Immigrant Blues

People have been trying to kill me since I was born,
a man tells his son, trying to explain
the wisdom of learning a second tongue.

It's the same old story from the previous century
about my father and me.

The same old story from yesterday morning
about me and my son.

It's called "Survival Strategies
and the Melancholy of Racial Assimilation."

It's called "Psychological Paradigms of Displaced Persons,"

called "The Child Who'd Rather Play than Study."

Practice until you feel
the language inside you, says the man.

But what does he know about inside and outside,
my father who was spared nothing
in spite of the languages he used?

And me, confused about the flesh and soul,
who asked once into a telephone,
Am I inside you?

You're always inside me, a woman answered,
at peace with the body's finitude,
at peace with the soul's disregard
of space and time.

Am I inside you? I asked once
lying between her legs, confused
about the body and the heart.

If you don't believe you're inside me, you're not,
she answered, at peace with the body's greed,
at peace with the heart's bewilderment.

It's an ancient story from yesterday evening

called "Patterns of Love in Peoples of Diaspora,"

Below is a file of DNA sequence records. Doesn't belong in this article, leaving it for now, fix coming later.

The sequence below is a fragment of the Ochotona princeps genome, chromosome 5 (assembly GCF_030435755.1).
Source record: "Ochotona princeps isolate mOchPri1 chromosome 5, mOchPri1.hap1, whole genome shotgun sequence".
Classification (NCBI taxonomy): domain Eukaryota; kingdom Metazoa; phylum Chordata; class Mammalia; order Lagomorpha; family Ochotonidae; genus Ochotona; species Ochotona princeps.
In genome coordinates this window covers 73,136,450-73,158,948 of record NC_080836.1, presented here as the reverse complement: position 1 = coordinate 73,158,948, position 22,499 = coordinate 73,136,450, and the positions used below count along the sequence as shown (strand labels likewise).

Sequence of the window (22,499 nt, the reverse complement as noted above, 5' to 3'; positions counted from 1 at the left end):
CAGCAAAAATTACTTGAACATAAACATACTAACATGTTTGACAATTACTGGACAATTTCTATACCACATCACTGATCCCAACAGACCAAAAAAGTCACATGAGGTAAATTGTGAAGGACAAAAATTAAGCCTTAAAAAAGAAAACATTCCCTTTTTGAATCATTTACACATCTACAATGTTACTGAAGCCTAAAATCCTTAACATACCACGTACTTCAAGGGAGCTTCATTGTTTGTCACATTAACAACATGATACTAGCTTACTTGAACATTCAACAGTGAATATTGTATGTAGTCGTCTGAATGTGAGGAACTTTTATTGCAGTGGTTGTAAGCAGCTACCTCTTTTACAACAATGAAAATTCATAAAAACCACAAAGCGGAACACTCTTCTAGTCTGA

called "Loss of the Homeplace
and the Defilement of the Beloved,"

called "I Want to Sing but I Don’t Know Any Songs."

mami's days

She sews to sew sleeves all day,
adding arms to shirts,
& leaves in the morning
before the first chocolate melts, returns
with stretched arms that hang
as if they’ve been pulled by their joints,
& even when it seems that the rest
of her body will not catch up to her will,
she still sews to sew so that
in the end we can join papi in the u.s.
& be whole again.

Along the Border

after Idra Novey

On a dirt road

On a drive to el campo

You found a batey

I cut the cane 

We sucked on a stalk

You gave me your arms 

I swam in the river

We locked the door 

Then the lights went out 

And the radio played 

You fingered the pesos 

I walked to the beach

We fried the fish 

You ate the mango  

I jumped in the water

We bought the flowers

Then the migrants came

And you bartered for more 

Then the sirens blared

And they were carried away

But we didn’t stop them 

Then the ocean swept

And the palm trees sagged

They were foreigners

We were foreigners  

And we lived there